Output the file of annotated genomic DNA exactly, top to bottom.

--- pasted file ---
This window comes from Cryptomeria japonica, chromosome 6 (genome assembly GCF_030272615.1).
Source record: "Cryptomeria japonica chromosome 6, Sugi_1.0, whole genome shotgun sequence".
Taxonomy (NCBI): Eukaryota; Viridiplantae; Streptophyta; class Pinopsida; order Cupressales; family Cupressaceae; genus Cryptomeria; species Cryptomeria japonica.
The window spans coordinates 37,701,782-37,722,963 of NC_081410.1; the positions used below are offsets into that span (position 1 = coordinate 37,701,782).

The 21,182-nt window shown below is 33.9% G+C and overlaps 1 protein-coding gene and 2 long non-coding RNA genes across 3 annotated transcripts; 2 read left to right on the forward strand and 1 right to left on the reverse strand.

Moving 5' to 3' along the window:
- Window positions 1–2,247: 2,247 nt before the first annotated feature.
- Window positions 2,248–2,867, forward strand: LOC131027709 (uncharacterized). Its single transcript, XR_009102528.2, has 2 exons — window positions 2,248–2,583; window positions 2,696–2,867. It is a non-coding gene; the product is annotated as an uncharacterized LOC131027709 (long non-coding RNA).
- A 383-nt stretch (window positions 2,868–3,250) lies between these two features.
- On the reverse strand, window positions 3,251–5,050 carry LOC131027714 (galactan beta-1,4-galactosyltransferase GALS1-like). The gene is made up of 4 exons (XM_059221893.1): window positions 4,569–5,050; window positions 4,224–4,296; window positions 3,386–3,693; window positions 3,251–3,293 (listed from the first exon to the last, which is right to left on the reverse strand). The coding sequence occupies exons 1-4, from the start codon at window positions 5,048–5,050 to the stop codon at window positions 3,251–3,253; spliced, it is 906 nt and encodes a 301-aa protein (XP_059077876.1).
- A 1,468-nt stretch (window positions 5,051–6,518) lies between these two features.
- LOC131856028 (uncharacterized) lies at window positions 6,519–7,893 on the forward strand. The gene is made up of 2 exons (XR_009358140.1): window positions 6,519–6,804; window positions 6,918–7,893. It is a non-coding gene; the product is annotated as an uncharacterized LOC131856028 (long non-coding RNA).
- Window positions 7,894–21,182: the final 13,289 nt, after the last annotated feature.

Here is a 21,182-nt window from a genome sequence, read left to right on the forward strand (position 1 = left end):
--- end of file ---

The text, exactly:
This window comes from Cryptomeria japonica, chromosome 6 (genome assembly GCF_030272615.1).
Source record: "Cryptomeria japonica chromosome 6, Sugi_1.0, whole genome shotgun sequence".
Taxonomy (NCBI): Eukaryota; Viridiplantae; Streptophyta; class Pinopsida; order Cupressales; family Cupressaceae; genus Cryptomeria; species Cryptomeria japonica.
The window spans coordinates 37,701,782-37,722,963 of NC_081410.1; the positions used below are offsets into that span (position 1 = coordinate 37,701,782).

The 21,182-nt window shown below is 33.9% G+C and overlaps 1 protein-coding gene and 2 long non-coding RNA genes across 3 annotated transcripts; 2 read left to right on the forward strand and 1 right to left on the reverse strand.

Moving 5' to 3' along the window:
- Window positions 1–2,247: 2,247 nt before the first annotated feature.
- Window positions 2,248–2,867, forward strand: LOC131027709 (uncharacterized). Its single transcript, XR_009102528.2, has 2 exons — window positions 2,248–2,583; window positions 2,696–2,867. It is a non-coding gene; the product is annotated as an uncharacterized LOC131027709 (long non-coding RNA).
- A 383-nt stretch (window positions 2,868–3,250) lies between these two features.
- On the reverse strand, window positions 3,251–5,050 carry LOC131027714 (galactan beta-1,4-galactosyltransferase GALS1-like). The gene is made up of 4 exons (XM_059221893.1): window positions 4,569–5,050; window positions 4,224–4,296; window positions 3,386–3,693; window positions 3,251–3,293 (listed from the first exon to the last, which is right to left on the reverse strand). The coding sequence occupies exons 1-4, from the start codon at window positions 5,048–5,050 to the stop codon at window positions 3,251–3,253; spliced, it is 906 nt and encodes a 301-aa protein (XP_059077876.1).
- A 1,468-nt stretch (window positions 5,051–6,518) lies between these two features.
- LOC131856028 (uncharacterized) lies at window positions 6,519–7,893 on the forward strand. The gene is made up of 2 exons (XR_009358140.1): window positions 6,519–6,804; window positions 6,918–7,893. It is a non-coding gene; the product is annotated as an uncharacterized LOC131856028 (long non-coding RNA).
- Window positions 7,894–21,182: the final 13,289 nt, after the last annotated feature.

Here is a 21,182-nt window from a genome sequence, read left to right on the forward strand (position 1 = left end):